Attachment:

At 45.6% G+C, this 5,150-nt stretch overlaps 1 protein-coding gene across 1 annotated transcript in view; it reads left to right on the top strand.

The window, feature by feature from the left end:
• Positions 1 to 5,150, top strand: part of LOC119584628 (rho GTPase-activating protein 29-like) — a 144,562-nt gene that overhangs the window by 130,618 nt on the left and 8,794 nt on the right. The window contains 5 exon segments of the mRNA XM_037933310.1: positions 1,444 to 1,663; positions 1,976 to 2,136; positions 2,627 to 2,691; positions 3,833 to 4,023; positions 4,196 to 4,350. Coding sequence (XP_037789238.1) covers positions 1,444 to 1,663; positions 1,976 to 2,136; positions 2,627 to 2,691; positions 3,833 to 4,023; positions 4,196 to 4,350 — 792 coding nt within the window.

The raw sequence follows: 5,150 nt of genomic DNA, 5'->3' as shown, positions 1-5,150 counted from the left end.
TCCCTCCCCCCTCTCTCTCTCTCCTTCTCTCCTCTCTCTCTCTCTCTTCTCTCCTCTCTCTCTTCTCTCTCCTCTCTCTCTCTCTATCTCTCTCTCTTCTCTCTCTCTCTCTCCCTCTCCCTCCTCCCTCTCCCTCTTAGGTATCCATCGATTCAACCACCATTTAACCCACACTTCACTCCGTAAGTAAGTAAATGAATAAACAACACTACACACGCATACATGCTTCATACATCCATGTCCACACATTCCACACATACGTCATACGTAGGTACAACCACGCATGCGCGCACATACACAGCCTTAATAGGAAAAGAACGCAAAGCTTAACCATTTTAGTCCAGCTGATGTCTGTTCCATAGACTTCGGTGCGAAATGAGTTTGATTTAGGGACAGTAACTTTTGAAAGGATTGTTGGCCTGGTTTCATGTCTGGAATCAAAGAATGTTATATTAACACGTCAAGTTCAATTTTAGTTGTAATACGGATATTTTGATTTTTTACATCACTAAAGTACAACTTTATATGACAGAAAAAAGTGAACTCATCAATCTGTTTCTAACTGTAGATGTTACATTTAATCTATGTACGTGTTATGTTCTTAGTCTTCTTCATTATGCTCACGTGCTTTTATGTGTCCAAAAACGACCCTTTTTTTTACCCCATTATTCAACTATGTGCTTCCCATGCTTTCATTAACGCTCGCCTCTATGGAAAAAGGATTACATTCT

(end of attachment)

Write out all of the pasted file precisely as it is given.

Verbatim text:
At 45.6% G+C, this 5,150-nt stretch overlaps 1 protein-coding gene across 1 annotated transcript in view; it reads left to right on the top strand.

The window, feature by feature from the left end:
• Positions 1 to 5,150, top strand: part of LOC119584628 (rho GTPase-activating protein 29-like) — a 144,562-nt gene that overhangs the window by 130,618 nt on the left and 8,794 nt on the right. The window contains 5 exon segments of the mRNA XM_037933310.1: positions 1,444 to 1,663; positions 1,976 to 2,136; positions 2,627 to 2,691; positions 3,833 to 4,023; positions 4,196 to 4,350. Coding sequence (XP_037789238.1) covers positions 1,444 to 1,663; positions 1,976 to 2,136; positions 2,627 to 2,691; positions 3,833 to 4,023; positions 4,196 to 4,350 — 792 coding nt within the window.

The raw sequence follows: 5,150 nt of genomic DNA, 5'->3' as shown, positions 1-5,150 counted from the left end.
TCCCTCCCCCCTCTCTCTCTCTCCTTCTCTCCTCTCTCTCTCTCTCTTCTCTCCTCTCTCTCTTCTCTCTCCTCTCTCTCTCTCTATCTCTCTCTCTTCTCTCTCTCTCTCTCCCTCTCCCTCCTCCCTCTCCCTCTTAGGTATCCATCGATTCAACCACCATTTAACCCACACTTCACTCCGTAAGTAAGTAAATGAATAAACAACACTACACACGCATACATGCTTCATACATCCATGTCCACACATTCCACACATACGTCATACGTAGGTACAACCACGCATGCGCGCACATACACAGCCTTAATAGGAAAAGAACGCAAAGCTTAACCATTTTAGTCCAGCTGATGTCTGTTCCATAGACTTCGGTGCGAAATGAGTTTGATTTAGGGACAGTAACTTTTGAAAGGATTGTTGGCCTGGTTTCATGTCTGGAATCAAAGAATGTTATATTAACACGTCAAGTTCAATTTTAGTTGTAATACGGATATTTTGATTTTTTACATCACTAAAGTACAACTTTATATGACAGAAAAAAGTGAACTCATCAATCTGTTTCTAACTGTAGATGTTACATTTAATCTATGTACGTGTTATGTTCTTAGTCTTCTTCATTATGCTCACGTGCTTTTATGTGTCCAAAAACGACCCTTTTTTTTACCCCATTATTCAACTATGTGCTTCCCATGCTTTCATTAACGCTCGCCTCTATGGAAAAAGGATTACATTCT